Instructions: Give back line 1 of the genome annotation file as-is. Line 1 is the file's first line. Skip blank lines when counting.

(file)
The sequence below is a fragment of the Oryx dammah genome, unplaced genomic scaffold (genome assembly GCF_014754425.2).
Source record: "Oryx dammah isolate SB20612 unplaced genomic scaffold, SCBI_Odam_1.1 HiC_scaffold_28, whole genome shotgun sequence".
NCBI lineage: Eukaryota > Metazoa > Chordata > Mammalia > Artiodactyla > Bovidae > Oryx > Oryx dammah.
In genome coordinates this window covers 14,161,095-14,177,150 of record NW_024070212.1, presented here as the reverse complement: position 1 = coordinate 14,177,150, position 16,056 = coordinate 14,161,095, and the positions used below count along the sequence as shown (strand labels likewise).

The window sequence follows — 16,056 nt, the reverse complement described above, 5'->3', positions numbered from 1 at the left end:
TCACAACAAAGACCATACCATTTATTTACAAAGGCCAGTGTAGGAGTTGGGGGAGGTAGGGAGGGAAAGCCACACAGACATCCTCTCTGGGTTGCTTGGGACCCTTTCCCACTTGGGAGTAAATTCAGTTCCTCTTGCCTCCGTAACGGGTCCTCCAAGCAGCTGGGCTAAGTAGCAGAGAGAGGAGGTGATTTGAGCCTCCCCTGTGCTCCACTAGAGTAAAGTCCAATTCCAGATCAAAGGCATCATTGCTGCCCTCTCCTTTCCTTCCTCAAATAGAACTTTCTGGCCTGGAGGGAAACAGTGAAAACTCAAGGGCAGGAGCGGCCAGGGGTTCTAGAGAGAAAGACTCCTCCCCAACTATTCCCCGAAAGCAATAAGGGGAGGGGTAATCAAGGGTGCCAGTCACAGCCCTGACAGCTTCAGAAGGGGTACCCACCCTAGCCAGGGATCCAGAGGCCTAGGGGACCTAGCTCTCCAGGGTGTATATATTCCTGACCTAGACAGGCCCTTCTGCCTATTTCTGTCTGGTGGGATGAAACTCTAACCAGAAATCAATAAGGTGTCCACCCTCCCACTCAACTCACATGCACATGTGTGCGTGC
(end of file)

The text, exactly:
The sequence below is a fragment of the Oryx dammah genome, unplaced genomic scaffold (genome assembly GCF_014754425.2).